Is it true that God is the only one who accepts us as we are? Or can we learn to do this for ourselves?
Some days I look in the mirror and hear, 'urgh, not today'. My hair isn't right, my face looks dull and carries the marks of yesterday's mask, the one I have worn to face the day. Other days I take a peek and say, 'yeah, bring it on!', and for sure the day goes better. I might look the same, but I'm more self-accepting, less critical. Yesterday's 'flaws' are today's opportunities. With this mindset my plans unfold as I want them to, and crucially I accept them when they don't. I either take the unexpected in my stride or, I get off my butt and do something else, something different or better. And all of this is OK because I am an adult, and can choose to reframe my thoughts, and decide when to get off my butt! I understand the difference between head and heart narrative, and have tools at my disposal to help me make these internal and external shifts in my thinking and planning. But what if I'm not an adult with access to these tools and external support? What if I'm a 5 year old child struggling with the whole world of self-acceptance? Without words to attribute to my confusion and ambivalence? With a simmering pot of feelings that threaten to overwhelm me? Make me lash out at my parents and friends, become labelled as 'disruptive' in class, an "outsider", "anti-social", "difficult". What then? Who do I turn to then to help me to understand and accept myself?
Dr Virginia Axline was an American Play Therapist whose bestselling book, DIBS In Search of Self was about a boy who was transformed from being labelled as "mentally retarded" to "gifted" through his weekly play therapy sessions. The book led to Axline's other classic, Play Therapy, which set out her groundbreaking 8 principles for practising play therapy, of which self-acceptance is one.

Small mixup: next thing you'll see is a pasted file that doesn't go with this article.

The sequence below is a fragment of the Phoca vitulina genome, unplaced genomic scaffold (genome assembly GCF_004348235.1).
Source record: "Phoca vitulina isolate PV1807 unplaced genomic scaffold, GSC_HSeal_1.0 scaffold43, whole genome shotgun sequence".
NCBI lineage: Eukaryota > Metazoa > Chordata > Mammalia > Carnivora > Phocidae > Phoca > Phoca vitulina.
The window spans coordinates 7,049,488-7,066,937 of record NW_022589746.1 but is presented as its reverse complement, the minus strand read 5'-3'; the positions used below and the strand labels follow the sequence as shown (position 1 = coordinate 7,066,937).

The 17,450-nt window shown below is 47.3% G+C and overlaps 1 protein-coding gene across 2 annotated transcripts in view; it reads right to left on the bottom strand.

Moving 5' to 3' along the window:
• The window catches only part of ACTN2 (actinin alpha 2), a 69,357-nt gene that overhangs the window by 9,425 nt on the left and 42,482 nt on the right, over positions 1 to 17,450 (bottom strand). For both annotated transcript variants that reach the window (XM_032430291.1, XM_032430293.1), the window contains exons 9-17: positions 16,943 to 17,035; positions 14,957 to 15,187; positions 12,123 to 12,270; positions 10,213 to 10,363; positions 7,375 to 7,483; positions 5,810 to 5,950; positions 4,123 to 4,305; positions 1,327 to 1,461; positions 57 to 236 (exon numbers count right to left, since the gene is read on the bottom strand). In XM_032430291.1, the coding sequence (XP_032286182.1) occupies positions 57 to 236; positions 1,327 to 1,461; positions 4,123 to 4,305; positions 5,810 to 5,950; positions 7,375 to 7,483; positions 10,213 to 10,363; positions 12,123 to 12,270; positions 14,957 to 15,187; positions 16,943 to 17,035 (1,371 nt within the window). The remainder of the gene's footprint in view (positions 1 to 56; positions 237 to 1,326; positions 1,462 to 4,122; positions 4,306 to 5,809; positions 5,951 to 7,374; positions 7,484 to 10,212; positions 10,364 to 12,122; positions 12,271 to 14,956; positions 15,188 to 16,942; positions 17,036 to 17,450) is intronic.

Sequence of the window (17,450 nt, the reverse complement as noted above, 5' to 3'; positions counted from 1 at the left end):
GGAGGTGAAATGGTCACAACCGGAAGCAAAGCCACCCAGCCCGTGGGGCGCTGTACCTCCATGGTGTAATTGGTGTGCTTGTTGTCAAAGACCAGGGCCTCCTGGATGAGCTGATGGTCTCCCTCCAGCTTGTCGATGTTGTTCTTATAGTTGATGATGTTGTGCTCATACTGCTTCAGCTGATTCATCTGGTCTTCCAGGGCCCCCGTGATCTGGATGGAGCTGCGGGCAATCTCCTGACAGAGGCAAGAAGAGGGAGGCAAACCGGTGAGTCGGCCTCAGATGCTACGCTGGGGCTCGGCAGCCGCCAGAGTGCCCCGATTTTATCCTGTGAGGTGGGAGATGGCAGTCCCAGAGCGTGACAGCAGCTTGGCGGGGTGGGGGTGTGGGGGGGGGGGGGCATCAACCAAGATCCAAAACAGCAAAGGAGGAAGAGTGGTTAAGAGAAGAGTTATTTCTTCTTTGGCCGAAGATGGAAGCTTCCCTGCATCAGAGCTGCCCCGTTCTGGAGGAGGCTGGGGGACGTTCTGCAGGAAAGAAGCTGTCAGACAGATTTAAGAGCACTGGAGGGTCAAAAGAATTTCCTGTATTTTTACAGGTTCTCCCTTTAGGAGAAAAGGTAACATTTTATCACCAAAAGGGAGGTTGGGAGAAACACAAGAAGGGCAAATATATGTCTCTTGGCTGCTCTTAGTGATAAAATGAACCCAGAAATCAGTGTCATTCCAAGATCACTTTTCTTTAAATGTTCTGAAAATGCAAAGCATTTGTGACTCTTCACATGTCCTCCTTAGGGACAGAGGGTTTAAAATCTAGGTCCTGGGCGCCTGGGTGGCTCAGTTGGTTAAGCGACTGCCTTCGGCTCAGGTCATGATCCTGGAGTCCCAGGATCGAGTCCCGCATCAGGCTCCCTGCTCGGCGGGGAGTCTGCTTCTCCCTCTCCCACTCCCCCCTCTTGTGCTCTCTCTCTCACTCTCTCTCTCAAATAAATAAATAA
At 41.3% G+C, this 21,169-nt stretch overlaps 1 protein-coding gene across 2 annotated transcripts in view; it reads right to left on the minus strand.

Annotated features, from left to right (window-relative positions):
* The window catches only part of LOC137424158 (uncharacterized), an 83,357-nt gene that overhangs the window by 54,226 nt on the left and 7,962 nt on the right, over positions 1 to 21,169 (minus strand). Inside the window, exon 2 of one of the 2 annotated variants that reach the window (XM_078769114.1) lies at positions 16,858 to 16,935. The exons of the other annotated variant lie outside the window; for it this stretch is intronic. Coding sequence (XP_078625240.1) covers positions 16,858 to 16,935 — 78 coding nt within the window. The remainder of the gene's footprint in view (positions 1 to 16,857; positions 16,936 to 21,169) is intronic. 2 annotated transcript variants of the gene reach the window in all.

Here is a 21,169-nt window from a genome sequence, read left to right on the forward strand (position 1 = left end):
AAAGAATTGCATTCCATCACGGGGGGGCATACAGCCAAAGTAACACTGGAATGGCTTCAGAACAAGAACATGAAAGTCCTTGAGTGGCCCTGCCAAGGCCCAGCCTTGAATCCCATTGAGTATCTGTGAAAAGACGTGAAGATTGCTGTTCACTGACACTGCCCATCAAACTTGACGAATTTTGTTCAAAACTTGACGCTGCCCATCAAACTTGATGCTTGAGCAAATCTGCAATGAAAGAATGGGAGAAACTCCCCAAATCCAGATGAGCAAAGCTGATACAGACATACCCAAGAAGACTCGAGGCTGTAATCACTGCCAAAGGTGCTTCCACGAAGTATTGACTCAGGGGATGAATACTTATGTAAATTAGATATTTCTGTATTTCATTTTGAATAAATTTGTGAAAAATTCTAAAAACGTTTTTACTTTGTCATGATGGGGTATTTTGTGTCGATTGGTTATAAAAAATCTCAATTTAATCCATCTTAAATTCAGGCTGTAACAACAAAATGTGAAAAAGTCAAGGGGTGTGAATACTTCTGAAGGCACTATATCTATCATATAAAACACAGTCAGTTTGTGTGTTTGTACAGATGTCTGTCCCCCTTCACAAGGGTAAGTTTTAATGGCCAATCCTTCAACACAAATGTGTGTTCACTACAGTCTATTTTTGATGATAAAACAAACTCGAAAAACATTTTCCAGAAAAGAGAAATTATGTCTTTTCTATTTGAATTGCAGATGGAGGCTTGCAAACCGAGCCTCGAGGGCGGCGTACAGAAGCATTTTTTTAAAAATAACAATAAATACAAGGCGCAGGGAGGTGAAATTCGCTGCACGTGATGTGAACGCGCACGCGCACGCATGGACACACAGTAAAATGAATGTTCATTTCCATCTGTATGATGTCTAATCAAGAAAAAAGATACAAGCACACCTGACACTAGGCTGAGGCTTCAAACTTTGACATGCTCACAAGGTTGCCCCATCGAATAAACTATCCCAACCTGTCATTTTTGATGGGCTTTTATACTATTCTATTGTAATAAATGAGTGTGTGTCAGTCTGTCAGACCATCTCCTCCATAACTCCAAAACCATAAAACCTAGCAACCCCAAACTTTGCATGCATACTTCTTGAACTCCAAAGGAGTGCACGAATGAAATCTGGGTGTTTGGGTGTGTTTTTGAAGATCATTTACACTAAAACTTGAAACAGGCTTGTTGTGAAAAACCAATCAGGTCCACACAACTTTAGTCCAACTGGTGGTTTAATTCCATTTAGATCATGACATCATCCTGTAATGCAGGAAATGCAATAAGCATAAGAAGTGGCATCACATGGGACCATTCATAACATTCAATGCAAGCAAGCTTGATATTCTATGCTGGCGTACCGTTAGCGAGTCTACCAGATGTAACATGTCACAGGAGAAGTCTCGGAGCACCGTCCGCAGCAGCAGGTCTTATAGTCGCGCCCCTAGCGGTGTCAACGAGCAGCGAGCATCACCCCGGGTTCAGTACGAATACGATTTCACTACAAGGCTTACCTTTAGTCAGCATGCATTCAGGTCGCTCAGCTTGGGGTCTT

Nothing was structured during Dibs's weekly play therapy sessions. From the outset, Dr Axline made it clear to Dibs that his one hour session every Thursday afternoon was his and only his, and that in the room he set his own agenda: he would use the time as he wanted to - he could play with the sandbox and toys available in the room, talk, move around or, simply sit and do nothing. He was under no obligation to do anything he didn't feel like. No-one was going to expect anything from him. He didn't have to live up to anybody's ideas of what he should or shouldn't be. He was accepted as he was. The child who showed up each week and played out his dramas was accepted. After three months of these weekly one hour play therapy sessions, Dibs started to reveal himself to be not a "retarded" child but a gifted one, who had virtually taught himself how to read and write, who had a truly poetical vision of the world and who was only too painfully aware of everything that went on around him.
Dibs represents the thousands of children who feel misunderstood. We all know a Dibs. The question is how do we stop them from becoming invisible, lost to themselves and others? Play therapy enabled Dibs to understand himself by discovering his own voice and inner resources, and to reveal his gifts and talents that led him to self acceptance. We can't accept what we don't understand.
What really heals us is to be welcomed by another human being in an atmosphere of total acceptance, recognition and confirmation. Welcoming the other person as he/she really is and not as he/she might appear to be. One of the hardest things to do as a Play Therapist is to accept the child 'as is', as they are playing out their painful feelings, and not step in and rescue them. Instead we allow them the space to nobly struggle with their shadows until they find their own resolutions, inner resources and resilience, which they do. Only when they begin to understand themselves do they accept themselves.
The masks we wear may protect us from our wounds, but the gift of self-acceptance is to be able to say, 'I love you just the way you are.'
Amanda Seyderhelm is the author of, 'Isaac and the Red Jumper'.